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Title: The Court of St. Simon (Seeing Life)
Author: E. Phillips Oppenhein (as Atnhony Partridge)
* A Project Gutenberg of Australia eBook *
eBook No.: 1204041h.html
Language: English
Date first posted:  Nov 2012
Most recent update: May 2017

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The Court of St. Simon
(UK Title: Seeing Life)


E. Phillips Oppenhein
(writing as Atnhony Partridge)

Cover Image


First published by Little, Brown & Co., Boston, 1912
Also published by Lloyd's, London, 1918 and 1919 as Seeing Life

This e-book edition: Project Gutenberg Australia, 2017


"The Court of St. Simon," Little, Brown & Co., Boston, 1912





"You had no right to come here," he said curtly.



THE boy was without doubt inclined towards affectation, yet there was also something of truth, a shadow of honest dejection, in the weariness of his restless eyes. Here, where pleasure had become a science, he sat among the midnight revellers, alone and unamused, flaunting his ennui with something of the self-consciousness to which his years entitled him.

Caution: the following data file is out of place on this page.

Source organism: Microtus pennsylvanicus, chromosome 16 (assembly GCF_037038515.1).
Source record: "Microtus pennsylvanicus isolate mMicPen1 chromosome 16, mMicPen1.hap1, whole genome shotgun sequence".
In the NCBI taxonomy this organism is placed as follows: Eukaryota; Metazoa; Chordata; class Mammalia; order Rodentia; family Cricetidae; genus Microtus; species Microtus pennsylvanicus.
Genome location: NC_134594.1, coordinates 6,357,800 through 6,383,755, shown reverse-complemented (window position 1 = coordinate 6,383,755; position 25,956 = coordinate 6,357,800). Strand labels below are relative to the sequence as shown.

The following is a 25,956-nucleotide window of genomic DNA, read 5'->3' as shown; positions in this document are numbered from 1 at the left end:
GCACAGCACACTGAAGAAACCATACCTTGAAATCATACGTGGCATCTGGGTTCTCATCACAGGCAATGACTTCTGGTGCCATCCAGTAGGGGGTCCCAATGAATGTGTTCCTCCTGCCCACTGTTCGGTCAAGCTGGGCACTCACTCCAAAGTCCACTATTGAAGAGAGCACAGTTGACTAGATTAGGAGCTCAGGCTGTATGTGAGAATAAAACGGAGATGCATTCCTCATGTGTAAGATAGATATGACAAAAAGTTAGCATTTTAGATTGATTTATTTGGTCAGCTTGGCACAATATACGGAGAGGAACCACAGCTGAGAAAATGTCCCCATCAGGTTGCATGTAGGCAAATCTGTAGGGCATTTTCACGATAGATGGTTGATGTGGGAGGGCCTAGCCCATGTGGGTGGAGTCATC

"A type," one murmured, glancing in his direction. "Behold the young Frenchman, a man before he has left the nursery, a man in experience and evil knowledge, worn out with pleasure before he has had time to be young!"

A type beyond a doubt. Eugène d'Argminac—it was name which he had appropriated, for he was really an Englishman—was good-looking notwithstanding his pallid face, slim, and well-built. He was dressed in the somewhat extravagant mode affected by the young Frenchman of fashion, but with all that delicate, almost feminine care about details which excuses even foppishness. The droop of his white tie, the stones in his studs and links, his single ring, his soft-fronted white shirt, were all exactly in the fashion of the moment. But for his eyes, which were distinctly narrow and set too close together, and the unwholesome air of fatigue with which he looked out upon the gay scene from his table against the wall, he was a not unattractive figure.